What Do You Grow to Replace Avocados?

— The sign on Steve Olson's office door says Olson Avocado Management. The logo on his jacket reads Olson Firewood. When you work in agriculture, you have to stay flexible. "Groves we planted 10, 20 years ago, we're now cutting down," he says ruefully. "At one time we couldn't plant them fast enough. Now when you drive around you see the people have just turned the water off, and the trees are dying."

Once, California's avocado business attracted an adventurous, competitive lot. Growers scoured Mexico and Guatemala for new budwood or waited eagerly for a seed to sprout to see if it produced a hardier, more buttery fruit than its parent. In 1910 the avocado business was 50 years old, and farmers from Santa Barbara to San Diego grew 90 different varieties. Only the smooth, green Fuerte survived the freeze of 1913 to become the industry's backbone. Fuerte budwood had come from a dooryard tree in Puebla, Mexico.

The dark, pebbly, thick-skinned Hass, another chance seedling from Guatemalan stock, was patented in 1935, and the first large acreage was planted in Fallbrook. By the late 1960s, Hass's superior taste, shipping qualities, and shelf life made it the dominant variety. In 1970 California had an estimated 18,000 bearing acres of avocados, more than half of that in San Diego County.

The years Steve Olson remembers so well, the late '70s and early '80s, were boom times for planters. Every doctor, dentist, or lawyer worth his license sheltered income in a new avocado grove, which wouldn't produce marketable fruit for several years. Bearing acreage statewide was estimated at 76,000 in its peak year, 1987. To increase demand and keep prices up, the California Avocado Commission, the industry's grower-funded marketing arm, scrambled to educate Midwest and East Coast consumers in the finer points of the fruit ("First, don't eat them when they're hard...."). But in the late '80s and early '90s, the end of tax breaks stalled development, and the realities of raising a water-loving, subtropical evergreen in arid Southern California shook small growers out of the business. Olson recalls, "When we first started doing this, 25 years ago, water was, like, $100 an acre foot, and now it's about $650. Depending on the weather, a full, mature tree will take anywhere from 300 to 500 gallons per tree per week over about eight months of the year. Your water bill on a 10-acre grove will probably be $3000 a month. If the grower puts out $30,000 or $40,000 in water, and then the winds hit, and the fruit's on the ground, or they don't set a good crop, and they only get back $20,000 on the fruit, well, that's a big loss. Plus the cost of fertilizer, labor, the land." Olson estimates that 50 to 60 percent of the cost of an avocado is in the water the grove requires. The Metropolitan Water District has recently given growers a 17 percent break in residential rates, "which isn't a lot, but it helps," says Olson.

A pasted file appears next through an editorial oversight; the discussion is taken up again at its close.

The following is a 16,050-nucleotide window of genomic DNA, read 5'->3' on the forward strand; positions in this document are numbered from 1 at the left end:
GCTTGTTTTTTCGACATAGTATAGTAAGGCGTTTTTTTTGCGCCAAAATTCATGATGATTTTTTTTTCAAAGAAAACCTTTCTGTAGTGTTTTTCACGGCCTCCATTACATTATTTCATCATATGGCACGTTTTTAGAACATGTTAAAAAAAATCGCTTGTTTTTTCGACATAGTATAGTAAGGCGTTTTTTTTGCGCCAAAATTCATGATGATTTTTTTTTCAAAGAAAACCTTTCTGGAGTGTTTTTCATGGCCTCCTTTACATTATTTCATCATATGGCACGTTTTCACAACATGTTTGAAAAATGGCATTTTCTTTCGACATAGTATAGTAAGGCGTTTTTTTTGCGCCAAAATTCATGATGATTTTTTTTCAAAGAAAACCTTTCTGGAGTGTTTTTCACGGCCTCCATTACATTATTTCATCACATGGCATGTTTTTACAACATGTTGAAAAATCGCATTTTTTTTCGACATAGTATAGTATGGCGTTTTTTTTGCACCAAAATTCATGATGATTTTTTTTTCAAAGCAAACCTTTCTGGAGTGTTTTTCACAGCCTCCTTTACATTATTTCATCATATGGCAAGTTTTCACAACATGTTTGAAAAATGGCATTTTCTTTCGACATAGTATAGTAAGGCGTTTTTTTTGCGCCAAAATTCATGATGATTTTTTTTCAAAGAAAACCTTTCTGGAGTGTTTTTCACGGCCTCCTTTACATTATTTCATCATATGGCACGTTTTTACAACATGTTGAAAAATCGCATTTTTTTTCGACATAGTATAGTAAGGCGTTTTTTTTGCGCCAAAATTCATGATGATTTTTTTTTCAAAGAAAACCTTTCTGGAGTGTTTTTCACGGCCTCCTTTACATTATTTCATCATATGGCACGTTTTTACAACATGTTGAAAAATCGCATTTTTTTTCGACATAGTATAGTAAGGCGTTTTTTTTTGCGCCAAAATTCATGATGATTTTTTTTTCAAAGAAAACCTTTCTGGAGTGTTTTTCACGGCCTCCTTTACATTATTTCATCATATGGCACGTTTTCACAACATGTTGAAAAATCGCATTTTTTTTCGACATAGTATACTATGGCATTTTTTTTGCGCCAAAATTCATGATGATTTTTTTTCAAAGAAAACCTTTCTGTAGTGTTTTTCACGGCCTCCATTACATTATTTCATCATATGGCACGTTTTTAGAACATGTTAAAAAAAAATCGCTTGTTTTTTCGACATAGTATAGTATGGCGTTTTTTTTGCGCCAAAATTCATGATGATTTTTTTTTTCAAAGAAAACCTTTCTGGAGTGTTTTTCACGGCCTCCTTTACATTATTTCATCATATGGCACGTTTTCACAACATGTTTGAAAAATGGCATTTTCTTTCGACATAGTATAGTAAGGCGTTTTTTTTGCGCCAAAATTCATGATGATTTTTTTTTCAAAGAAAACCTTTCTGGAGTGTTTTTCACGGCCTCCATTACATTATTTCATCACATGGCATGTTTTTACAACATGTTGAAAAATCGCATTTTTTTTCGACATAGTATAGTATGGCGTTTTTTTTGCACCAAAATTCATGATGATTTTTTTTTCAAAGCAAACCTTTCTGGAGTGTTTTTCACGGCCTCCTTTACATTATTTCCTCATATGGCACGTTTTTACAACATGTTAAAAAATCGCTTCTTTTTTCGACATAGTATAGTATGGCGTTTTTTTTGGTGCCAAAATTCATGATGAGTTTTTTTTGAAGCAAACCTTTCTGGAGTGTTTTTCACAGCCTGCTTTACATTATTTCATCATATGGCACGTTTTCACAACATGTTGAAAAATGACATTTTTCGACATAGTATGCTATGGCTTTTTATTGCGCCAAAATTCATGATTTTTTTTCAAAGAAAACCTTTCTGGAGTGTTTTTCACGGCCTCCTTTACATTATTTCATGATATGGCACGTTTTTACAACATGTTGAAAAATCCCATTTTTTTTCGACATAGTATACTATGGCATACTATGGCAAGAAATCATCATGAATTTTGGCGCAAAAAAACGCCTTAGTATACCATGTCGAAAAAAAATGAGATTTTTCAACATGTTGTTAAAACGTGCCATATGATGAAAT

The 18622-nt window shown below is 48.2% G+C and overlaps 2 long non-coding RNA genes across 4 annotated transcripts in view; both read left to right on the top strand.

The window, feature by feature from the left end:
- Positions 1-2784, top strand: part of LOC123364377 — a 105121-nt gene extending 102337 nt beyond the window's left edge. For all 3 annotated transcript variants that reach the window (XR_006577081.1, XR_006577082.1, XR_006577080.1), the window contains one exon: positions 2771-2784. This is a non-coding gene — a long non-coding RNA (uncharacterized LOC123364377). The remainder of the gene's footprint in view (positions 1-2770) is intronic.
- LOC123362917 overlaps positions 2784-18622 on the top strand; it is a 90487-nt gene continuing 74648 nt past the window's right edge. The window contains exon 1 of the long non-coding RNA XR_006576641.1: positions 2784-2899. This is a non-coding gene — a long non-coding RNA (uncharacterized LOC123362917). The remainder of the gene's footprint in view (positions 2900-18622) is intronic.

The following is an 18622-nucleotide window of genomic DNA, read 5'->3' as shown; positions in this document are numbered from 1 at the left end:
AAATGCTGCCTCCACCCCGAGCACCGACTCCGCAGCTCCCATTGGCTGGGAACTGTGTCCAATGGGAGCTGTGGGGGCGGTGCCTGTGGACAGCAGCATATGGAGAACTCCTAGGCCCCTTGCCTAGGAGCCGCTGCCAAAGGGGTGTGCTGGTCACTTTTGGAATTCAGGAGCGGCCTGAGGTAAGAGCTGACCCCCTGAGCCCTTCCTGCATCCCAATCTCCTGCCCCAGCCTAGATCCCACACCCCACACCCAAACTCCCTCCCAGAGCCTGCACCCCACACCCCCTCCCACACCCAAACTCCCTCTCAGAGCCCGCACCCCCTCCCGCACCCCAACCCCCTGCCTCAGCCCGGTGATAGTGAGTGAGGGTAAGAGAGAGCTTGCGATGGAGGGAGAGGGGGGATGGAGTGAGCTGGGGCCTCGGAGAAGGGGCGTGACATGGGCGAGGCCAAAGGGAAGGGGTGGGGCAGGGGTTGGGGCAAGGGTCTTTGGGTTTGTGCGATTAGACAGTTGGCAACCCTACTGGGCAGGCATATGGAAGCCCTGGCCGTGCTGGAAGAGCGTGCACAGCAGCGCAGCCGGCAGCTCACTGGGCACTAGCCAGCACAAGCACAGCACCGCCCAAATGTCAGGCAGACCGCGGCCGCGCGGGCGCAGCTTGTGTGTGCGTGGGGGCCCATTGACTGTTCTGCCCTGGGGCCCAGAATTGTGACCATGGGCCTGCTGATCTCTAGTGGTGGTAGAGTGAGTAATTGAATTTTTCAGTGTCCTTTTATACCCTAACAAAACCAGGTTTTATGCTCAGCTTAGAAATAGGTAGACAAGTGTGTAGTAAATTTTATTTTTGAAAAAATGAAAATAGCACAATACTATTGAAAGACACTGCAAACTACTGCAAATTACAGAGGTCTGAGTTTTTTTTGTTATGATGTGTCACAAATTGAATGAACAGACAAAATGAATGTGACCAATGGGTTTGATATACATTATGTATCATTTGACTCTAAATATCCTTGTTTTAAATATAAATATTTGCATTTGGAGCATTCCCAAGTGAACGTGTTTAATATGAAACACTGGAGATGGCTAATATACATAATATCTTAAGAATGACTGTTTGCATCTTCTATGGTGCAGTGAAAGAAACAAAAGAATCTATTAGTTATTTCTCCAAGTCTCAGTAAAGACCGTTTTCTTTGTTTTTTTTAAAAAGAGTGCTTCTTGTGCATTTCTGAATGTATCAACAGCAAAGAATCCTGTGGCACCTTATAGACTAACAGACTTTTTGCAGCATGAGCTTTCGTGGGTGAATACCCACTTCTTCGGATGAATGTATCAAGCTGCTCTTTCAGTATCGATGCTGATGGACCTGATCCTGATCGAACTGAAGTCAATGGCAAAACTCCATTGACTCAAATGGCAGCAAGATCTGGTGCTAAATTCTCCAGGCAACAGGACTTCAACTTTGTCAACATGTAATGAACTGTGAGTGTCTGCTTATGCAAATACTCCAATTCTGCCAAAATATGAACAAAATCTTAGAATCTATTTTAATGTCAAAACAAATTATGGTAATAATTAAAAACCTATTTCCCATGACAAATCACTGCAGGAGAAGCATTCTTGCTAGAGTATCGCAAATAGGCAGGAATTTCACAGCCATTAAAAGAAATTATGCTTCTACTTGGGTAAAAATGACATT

From a high of around 40,000 acres in the late '80s, county avocado acreage is now down to 27,000. As Olson sees it, the growers who've left the business, aside from some of the tax-shelter groves, are "the homeowners who planted 10 or 20 acres and planned to live on it and have that as their only income, but really didn't have the resources to keep it going for three or four bad years. Most of the people that have hung on are the absentee owners who have another business and have money and can afford to lose money here and there."

The key to making money on an avocado grove, Olson says, is to produce large fruit early in the harvest season, November and December. "All Hass avocados are the same, the large and the small." (Olson stresses the correct pronunciation; "Hass" rhymes with "pass.") "You only get big fruit if you water heavy and you fertilize heavy throughout the year. So if you can afford to do that, or if you have a well, then you can make very good money. But even then, most Southern California wells are pretty salty, and avocados don't like salt. But anyway, if you're like the majority of the growers out here who are putting on a limited amount of [district] water because that's all they can afford, your fruit doesn't grow, and you can't pick until January or February, when the prices start going down.